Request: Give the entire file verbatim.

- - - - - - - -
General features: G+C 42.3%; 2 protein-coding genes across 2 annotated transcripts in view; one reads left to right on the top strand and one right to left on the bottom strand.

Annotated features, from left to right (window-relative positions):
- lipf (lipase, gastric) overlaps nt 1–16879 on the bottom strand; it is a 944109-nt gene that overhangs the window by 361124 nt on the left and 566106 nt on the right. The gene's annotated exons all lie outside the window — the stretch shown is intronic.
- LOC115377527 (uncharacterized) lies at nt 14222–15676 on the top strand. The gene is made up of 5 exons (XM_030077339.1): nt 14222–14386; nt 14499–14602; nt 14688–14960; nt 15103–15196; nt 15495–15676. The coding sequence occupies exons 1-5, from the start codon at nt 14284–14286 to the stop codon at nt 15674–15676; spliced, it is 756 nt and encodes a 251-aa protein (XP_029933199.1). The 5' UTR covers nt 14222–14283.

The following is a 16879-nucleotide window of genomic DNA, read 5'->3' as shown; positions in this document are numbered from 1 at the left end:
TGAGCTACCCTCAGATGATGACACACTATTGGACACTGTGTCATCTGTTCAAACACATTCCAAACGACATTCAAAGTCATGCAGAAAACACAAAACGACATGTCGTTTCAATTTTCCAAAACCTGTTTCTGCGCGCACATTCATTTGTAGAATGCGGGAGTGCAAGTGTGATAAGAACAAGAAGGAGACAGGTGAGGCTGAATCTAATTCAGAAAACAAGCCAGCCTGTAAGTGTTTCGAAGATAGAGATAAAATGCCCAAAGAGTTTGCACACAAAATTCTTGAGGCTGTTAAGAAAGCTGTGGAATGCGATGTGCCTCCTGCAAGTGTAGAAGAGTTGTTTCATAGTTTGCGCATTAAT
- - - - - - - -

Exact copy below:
General features: G+C 42.3%; 2 protein-coding genes across 2 annotated transcripts in view; one reads left to right on the top strand and one right to left on the bottom strand.

Annotated features, from left to right (window-relative positions):
- lipf (lipase, gastric) overlaps nt 1–16879 on the bottom strand; it is a 944109-nt gene that overhangs the window by 361124 nt on the left and 566106 nt on the right. The gene's annotated exons all lie outside the window — the stretch shown is intronic.
- LOC115377527 (uncharacterized) lies at nt 14222–15676 on the top strand. The gene is made up of 5 exons (XM_030077339.1): nt 14222–14386; nt 14499–14602; nt 14688–14960; nt 15103–15196; nt 15495–15676. The coding sequence occupies exons 1-5, from the start codon at nt 14284–14286 to the stop codon at nt 15674–15676; spliced, it is 756 nt and encodes a 251-aa protein (XP_029933199.1). The 5' UTR covers nt 14222–14283.

The following is a 16879-nucleotide window of genomic DNA, read 5'->3' as shown; positions in this document are numbered from 1 at the left end:
TGAGCTACCCTCAGATGATGACACACTATTGGACACTGTGTCATCTGTTCAAACACATTCCAAACGACATTCAAAGTCATGCAGAAAACACAAAACGACATGTCGTTTCAATTTTCCAAAACCTGTTTCTGCGCGCACATTCATTTGTAGAATGCGGGAGTGCAAGTGTGATAAGAACAAGAAGGAGACAGGTGAGGCTGAATCTAATTCAGAAAACAAGCCAGCCTGTAAGTGTTTCGAAGATAGAGATAAAATGCCCAAAGAGTTTGCACACAAAATTCTTGAGGCTGTTAAGAAAGCTGTGGAATGCGATGTGCCTCCTGCAAGTGTAGAAGAGTTGTTTCATAGTTTGCGCATTAAT